Foreword Review — Sept / Oct 2009
Two present-day opposing forces meet in the Middle East. One side launches an ambush and nearly annihilates its foe. This opening scene to The Age of Ra promises the book will be a high-stakes thriller. And it is. The twist comes when we learn that this world is controlled by the Egyptian gods of old.
Author James Lovegrove has created a modern-day tale of selfish deities playing out their personal vendettas using the earth as a game board and humans as chess pieces. The Egyptian gods, led by Ra, have defeated all other religions and have claimed different parts of the world for themselves. The world is at war, mirroring the clashes between the different gods.
Lt. David Westwynter is fighting in one of these wars. Having survived a brutal attack on his covert unit, he faces certain and painful death in the desert. When all is almost lost, he is captured by the Liberators of Luxor, a rogue paramilitary faction. Faced with the choice of death or joining the raiders, David decides to give up the life he has known and embark on a dangerous new journey with a group that has declared itself opposed to the gods.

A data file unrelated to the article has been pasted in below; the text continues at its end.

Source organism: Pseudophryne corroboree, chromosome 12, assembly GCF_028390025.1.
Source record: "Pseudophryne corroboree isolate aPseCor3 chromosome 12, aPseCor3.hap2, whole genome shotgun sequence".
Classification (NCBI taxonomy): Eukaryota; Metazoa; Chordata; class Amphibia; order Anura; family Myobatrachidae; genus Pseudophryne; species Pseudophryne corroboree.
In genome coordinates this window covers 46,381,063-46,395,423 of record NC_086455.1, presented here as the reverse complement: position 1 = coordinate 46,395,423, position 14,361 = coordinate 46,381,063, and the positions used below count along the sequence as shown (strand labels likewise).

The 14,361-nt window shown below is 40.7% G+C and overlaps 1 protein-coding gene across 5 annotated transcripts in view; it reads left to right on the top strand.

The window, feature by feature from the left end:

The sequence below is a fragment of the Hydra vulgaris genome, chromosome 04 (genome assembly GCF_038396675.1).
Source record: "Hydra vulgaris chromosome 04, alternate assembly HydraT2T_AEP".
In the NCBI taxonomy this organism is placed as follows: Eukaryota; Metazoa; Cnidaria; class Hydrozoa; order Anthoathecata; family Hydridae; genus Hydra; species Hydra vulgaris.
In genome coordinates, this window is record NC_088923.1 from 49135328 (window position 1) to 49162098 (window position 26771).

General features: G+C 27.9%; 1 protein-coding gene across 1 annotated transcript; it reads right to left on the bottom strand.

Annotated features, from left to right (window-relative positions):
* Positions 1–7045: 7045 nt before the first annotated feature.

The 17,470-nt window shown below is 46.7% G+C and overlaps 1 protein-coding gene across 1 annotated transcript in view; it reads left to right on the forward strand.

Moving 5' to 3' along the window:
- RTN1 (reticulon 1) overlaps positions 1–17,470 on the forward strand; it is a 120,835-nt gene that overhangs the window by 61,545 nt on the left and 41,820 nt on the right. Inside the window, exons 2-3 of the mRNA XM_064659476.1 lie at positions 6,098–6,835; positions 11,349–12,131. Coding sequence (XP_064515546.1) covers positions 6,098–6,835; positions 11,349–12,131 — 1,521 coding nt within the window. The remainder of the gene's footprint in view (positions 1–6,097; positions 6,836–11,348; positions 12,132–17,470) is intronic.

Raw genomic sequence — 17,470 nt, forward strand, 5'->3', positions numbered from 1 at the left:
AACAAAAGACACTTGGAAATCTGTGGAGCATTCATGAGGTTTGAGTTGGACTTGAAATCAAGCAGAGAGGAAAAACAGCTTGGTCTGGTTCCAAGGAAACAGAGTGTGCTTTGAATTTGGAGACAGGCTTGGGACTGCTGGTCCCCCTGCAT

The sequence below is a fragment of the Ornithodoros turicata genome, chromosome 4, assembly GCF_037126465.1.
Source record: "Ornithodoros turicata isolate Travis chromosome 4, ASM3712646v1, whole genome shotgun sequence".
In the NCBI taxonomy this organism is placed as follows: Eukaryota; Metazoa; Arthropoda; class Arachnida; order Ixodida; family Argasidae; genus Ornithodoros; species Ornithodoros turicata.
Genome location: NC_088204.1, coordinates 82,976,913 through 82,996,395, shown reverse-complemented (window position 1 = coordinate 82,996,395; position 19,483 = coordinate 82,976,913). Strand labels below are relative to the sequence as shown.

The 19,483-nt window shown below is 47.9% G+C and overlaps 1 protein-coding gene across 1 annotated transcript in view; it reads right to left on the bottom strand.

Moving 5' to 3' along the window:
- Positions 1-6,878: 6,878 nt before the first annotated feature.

David learns more about the Liberators from Zafirah, a beautiful, fiery rebel who has aligned herself with the group’s leader, a masked man known only as the Lightbringer. When David questions the wisdom of provoking the gods, Zafirah declares, “Man, for the first time in history, could rule himself. He could be master of his own destiny.” As his attraction to Zafirah grows, David needs to discover what it is about the enigmatic Lightbringer that seems so familiar to him.
What no one knows is that Ra is almost as fed up with his fellow gods as the rebels are. In an attempt to bring peace between them, Ra visitws the gods only to learn they can only be true to their nature. As the earthly battles increase and the Lightbringer’s movement gains ground, Ra is forced to wonder why the gods have let this rebellious movement continue. Could other allegiances be at work?
Lovegrove does an excellent job of weaving Egyptian terminology into today’s vernacular. While a reference guide to the gods’ names and relationships would have been helpful, this creative book takes a fresh look at relig-ion, free will, and destiny.